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How in-depth do Cleaning Procedures need to be?


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WCC1121

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Posted 23 November 2016 - 06:20 PM

Hello All,

 

I am putting together cleaning procedures for a food contact packaging facility.  I am curious how in depth cleaning procedures need to be when comes  to things like racking, floors, walls, etc.  In our case, most of the only involves removing dust from the areas mention before.  Any help would be great!

 

 

WCC1121

 

 



Charles.C

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Posted 23 November 2016 - 08:21 PM

Hello All,

 

I am putting together cleaning procedures for a food contact packaging facility.  I am curious how in depth cleaning procedures need to be when comes  to things like racking, floors, walls, etc.  In our case, most of the only involves removing dust from the areas mention before.  Any help would be great!

 

 

WCC1121

 

Hi WCC,

 

Please inform if compliance to any particular FS Standard is involved  ?


Kind Regards,

 

Charles.C


WCC1121

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Posted 23 November 2016 - 08:28 PM

Currently, we only do AIB.  We are talking about switching to an SQF certification.  Thanks for the help!



beersafety

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Posted 23 November 2016 - 08:36 PM

Hi!

just like any other procedure, you need to have responsibility, frequency, materials and/or chemicals needed, reference to supporting records, how the work is verified, and corrective actions.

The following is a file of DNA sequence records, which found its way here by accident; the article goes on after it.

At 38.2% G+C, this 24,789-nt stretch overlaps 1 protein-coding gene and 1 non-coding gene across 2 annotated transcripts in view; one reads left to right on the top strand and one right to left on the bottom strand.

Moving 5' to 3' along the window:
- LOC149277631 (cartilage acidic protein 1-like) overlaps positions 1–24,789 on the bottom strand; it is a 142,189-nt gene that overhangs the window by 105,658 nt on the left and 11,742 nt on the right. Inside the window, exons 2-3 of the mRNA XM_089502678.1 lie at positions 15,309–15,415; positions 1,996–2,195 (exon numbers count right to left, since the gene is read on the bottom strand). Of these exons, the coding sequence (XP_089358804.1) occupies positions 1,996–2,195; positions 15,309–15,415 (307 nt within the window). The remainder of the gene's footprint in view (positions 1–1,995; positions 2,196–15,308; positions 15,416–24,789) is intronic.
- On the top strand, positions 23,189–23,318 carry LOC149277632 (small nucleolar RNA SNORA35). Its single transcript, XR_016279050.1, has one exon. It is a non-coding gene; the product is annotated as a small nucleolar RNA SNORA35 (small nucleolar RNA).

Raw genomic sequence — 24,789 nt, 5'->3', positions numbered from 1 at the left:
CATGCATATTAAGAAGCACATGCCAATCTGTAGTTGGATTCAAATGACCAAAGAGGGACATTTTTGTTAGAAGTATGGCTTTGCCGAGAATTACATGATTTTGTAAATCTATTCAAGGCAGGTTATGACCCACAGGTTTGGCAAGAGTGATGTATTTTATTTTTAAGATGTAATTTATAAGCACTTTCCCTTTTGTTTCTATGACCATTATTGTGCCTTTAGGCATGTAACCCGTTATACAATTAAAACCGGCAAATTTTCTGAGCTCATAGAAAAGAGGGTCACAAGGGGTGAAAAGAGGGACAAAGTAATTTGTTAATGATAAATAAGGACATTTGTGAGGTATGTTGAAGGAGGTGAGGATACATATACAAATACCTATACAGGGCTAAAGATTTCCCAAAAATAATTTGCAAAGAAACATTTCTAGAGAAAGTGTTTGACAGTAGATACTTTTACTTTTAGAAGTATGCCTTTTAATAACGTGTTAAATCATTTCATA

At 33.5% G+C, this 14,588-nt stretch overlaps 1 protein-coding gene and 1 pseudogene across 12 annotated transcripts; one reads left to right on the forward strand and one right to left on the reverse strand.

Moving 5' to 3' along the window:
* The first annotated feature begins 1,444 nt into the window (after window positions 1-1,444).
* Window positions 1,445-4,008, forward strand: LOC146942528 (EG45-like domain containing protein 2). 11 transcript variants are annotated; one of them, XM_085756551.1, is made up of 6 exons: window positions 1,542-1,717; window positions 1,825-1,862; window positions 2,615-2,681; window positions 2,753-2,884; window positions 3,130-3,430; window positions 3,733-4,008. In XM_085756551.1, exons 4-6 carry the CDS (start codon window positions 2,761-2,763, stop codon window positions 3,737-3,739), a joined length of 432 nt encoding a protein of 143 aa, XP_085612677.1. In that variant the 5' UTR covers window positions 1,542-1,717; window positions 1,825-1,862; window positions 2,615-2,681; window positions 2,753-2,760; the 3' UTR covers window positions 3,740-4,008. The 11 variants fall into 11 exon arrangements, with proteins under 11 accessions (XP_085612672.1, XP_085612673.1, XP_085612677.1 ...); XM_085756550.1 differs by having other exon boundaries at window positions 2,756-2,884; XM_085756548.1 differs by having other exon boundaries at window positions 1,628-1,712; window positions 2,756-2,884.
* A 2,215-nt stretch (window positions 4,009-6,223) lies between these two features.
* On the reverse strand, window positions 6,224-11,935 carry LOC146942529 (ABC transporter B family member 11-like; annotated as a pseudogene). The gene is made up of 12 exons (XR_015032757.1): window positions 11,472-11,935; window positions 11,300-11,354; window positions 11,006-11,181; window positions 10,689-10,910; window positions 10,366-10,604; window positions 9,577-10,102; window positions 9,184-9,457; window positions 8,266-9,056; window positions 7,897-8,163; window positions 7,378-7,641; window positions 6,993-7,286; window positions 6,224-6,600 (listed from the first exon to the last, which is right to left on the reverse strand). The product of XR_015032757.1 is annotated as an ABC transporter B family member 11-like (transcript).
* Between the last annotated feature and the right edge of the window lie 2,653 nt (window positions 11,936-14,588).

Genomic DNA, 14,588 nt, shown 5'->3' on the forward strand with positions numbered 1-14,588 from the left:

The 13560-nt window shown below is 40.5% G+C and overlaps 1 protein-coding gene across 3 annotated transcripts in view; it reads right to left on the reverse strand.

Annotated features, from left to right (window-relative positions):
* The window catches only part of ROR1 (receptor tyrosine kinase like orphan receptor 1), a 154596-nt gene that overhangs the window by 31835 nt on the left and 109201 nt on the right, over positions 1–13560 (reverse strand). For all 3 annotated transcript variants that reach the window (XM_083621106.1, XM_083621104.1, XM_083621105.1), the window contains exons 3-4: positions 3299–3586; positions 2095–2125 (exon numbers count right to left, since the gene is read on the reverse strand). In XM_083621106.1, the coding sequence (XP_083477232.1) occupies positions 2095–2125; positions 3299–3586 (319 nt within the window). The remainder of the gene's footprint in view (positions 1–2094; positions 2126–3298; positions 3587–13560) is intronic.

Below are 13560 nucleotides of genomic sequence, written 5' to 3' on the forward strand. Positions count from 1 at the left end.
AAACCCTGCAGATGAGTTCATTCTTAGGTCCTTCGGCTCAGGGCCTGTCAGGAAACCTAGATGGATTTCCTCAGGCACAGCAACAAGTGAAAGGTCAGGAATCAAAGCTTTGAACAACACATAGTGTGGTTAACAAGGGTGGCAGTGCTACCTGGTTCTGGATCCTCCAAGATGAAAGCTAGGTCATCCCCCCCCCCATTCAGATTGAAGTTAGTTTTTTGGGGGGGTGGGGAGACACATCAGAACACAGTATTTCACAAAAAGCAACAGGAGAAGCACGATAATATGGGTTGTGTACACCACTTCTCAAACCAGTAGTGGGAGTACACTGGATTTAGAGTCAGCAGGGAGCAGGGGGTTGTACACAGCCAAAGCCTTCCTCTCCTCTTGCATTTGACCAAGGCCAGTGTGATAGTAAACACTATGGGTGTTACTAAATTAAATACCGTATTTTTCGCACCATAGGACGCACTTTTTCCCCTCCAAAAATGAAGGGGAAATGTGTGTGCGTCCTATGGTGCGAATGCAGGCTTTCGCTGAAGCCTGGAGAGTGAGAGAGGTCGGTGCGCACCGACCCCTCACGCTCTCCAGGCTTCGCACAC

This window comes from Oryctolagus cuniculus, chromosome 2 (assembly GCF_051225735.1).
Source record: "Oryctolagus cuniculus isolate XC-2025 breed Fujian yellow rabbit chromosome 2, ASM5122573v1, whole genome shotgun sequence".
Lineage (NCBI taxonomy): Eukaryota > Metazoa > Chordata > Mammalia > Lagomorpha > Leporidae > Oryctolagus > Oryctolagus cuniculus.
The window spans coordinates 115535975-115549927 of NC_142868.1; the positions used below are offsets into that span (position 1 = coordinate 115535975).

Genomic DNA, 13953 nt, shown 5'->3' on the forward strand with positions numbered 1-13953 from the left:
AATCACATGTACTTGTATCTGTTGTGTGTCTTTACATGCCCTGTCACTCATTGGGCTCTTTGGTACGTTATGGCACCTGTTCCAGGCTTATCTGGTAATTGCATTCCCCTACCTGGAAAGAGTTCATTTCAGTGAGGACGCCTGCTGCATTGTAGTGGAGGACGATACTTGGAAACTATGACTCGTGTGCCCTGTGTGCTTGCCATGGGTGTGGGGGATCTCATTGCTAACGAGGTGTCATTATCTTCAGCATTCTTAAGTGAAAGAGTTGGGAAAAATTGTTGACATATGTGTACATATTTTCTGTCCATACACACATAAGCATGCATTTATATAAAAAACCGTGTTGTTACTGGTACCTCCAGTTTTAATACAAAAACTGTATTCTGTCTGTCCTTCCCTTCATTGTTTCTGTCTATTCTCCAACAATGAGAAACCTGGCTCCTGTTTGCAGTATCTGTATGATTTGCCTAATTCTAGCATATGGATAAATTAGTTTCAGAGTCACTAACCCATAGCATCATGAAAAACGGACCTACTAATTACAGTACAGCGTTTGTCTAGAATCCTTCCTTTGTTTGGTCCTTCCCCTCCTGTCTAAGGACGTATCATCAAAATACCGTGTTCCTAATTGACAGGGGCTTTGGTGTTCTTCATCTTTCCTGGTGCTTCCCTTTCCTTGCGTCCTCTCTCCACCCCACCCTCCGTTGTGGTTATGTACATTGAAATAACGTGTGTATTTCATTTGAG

what i did was created one "housekeeping procedures" document for each department which contained all the general cleaning instructions like wall cleaning, floors, cabinets, windows, etc. (all items on their housekeeping record). since most of these procedures are 2-3 steps, it seemed like a waste to create a new SOP for every little task.

 

here is an example of one of the little procedures inside of the big, "housekeeping procedures" document:

 

3.3 Work Cabinets

3.3.1 Work station Cabinets:        

1.       Gather a red cleaning bucket and blue paper towel or clean rag.

2.      Add warm water and either Dishshine or Regard cleaner to the bucket.

3.    remove items from the cabinet.

3.    dampen the rag or paper towel and then wipe over all surfaces of the cabinet until clean, replacing rag/paper towel as necessary. 

4.    Return all items to the cabinet.  

5.  Organize cabinets’ food grade and non-food grade chemicals, cleaning equipment, documents, PPE, tool, etc with proper segregation.

 

 

3Good Luck!



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Charles.C

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Posted 23 November 2016 - 09:17 PM

Hi WCC - the relevant SQF clauses appear to be -

 

13.2.11    Cleaning and Sanitation
13.2.11.1  The methods and responsibility for the cleaning of manufacturing and storage areas, staff amenities and toilet facilities shall be documented and implemented.   
13.2.11.2  Provision  shall  be  made  for  the  effective  cleaning  of  processing  equipment,  utensils  and  protective clothing.